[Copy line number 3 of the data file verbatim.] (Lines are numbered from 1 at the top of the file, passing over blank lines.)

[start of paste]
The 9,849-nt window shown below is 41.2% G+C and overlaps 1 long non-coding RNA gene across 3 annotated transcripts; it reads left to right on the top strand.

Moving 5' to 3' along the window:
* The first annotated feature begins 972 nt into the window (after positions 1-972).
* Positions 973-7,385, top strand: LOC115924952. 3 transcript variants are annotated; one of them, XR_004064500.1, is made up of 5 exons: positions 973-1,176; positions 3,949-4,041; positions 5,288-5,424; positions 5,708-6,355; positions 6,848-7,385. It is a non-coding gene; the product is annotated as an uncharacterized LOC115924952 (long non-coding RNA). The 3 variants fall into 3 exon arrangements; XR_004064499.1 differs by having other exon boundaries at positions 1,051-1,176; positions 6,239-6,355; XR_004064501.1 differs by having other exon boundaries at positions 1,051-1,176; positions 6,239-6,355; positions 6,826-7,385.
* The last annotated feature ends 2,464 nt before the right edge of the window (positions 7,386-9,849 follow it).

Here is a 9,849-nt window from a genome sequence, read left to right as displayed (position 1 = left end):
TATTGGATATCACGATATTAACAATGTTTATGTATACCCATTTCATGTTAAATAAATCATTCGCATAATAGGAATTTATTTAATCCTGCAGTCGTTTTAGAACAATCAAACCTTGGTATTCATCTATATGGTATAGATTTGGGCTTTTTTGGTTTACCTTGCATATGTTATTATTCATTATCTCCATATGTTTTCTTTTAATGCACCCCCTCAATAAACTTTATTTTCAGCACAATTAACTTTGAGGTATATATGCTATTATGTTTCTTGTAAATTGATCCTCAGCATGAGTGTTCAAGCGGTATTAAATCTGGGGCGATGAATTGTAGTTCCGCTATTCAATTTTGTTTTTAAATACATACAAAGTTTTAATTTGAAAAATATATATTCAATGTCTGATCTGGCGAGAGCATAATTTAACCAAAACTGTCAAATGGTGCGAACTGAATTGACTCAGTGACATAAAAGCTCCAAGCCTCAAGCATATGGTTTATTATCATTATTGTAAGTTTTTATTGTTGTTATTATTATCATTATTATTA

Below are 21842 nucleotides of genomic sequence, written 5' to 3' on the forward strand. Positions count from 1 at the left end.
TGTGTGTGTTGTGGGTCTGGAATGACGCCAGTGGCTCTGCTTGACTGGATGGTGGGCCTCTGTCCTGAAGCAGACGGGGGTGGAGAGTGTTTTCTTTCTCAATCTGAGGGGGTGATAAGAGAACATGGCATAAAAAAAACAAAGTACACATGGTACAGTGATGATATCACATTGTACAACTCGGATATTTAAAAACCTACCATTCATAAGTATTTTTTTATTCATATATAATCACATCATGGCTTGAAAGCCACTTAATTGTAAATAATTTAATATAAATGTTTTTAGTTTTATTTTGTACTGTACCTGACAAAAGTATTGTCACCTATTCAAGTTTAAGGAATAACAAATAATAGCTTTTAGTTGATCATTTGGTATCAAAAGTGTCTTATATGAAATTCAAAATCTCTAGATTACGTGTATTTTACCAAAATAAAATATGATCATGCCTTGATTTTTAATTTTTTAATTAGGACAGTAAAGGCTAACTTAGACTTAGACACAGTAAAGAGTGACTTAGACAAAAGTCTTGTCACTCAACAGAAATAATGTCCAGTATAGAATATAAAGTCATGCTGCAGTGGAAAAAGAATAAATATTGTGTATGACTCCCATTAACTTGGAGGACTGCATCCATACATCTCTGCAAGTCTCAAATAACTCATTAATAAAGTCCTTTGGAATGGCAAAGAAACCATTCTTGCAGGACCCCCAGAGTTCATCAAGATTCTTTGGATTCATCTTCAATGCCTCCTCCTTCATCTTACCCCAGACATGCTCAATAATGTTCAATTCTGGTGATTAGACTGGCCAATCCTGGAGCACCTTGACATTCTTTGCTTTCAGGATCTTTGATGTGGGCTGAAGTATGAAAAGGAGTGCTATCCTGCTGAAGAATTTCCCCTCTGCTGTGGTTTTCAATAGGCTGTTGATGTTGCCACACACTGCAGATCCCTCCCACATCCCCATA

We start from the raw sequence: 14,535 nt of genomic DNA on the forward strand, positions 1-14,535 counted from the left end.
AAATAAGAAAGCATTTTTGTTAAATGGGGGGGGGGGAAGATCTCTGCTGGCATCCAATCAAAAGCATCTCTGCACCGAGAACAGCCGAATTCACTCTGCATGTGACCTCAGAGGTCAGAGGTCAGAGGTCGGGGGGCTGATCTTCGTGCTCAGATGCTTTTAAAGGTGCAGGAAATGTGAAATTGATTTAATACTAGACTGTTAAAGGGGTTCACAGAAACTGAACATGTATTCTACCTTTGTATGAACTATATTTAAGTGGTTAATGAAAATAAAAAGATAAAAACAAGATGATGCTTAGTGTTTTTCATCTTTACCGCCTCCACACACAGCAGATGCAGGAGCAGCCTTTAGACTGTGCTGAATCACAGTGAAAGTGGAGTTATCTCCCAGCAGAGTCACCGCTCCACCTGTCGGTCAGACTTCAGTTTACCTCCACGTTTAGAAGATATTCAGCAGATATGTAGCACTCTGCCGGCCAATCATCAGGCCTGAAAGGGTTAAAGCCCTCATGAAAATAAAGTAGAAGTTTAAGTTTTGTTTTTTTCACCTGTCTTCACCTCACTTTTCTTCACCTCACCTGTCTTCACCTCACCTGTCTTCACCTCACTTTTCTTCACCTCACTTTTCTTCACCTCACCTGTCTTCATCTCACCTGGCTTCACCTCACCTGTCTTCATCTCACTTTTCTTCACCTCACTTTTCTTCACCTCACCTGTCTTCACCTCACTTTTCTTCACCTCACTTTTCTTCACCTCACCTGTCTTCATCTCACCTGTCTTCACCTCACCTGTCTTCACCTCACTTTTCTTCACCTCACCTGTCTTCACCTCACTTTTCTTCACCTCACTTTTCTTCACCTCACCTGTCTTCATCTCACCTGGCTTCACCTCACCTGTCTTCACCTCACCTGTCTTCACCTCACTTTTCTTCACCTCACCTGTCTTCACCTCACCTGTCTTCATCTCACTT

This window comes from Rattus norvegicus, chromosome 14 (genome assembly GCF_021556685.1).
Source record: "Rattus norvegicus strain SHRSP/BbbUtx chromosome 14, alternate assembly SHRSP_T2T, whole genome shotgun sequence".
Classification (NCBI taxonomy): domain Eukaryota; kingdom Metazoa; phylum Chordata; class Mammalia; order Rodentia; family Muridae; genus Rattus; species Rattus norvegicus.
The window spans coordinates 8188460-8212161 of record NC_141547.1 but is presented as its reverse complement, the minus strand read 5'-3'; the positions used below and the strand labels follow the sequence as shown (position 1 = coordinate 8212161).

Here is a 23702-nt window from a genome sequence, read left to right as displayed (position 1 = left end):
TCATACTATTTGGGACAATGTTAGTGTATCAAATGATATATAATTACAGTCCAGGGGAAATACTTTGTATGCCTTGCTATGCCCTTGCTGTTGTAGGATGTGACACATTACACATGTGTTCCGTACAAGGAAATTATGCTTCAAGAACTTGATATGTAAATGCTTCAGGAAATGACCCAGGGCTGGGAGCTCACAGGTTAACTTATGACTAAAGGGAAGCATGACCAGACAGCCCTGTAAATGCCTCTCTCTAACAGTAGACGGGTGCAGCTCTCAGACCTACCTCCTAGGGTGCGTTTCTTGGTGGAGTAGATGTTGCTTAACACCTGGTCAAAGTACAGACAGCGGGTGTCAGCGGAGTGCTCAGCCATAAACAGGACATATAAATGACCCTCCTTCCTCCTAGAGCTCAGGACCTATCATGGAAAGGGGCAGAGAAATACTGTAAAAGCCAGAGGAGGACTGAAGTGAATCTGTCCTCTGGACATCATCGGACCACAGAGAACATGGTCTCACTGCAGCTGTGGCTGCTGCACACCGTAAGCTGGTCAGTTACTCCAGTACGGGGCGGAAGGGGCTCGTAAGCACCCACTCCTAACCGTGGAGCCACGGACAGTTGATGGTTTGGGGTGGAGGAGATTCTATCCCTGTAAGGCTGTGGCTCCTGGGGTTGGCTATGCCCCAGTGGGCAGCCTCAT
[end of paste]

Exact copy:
* The first annotated feature begins 972 nt into the window (after positions 1-972).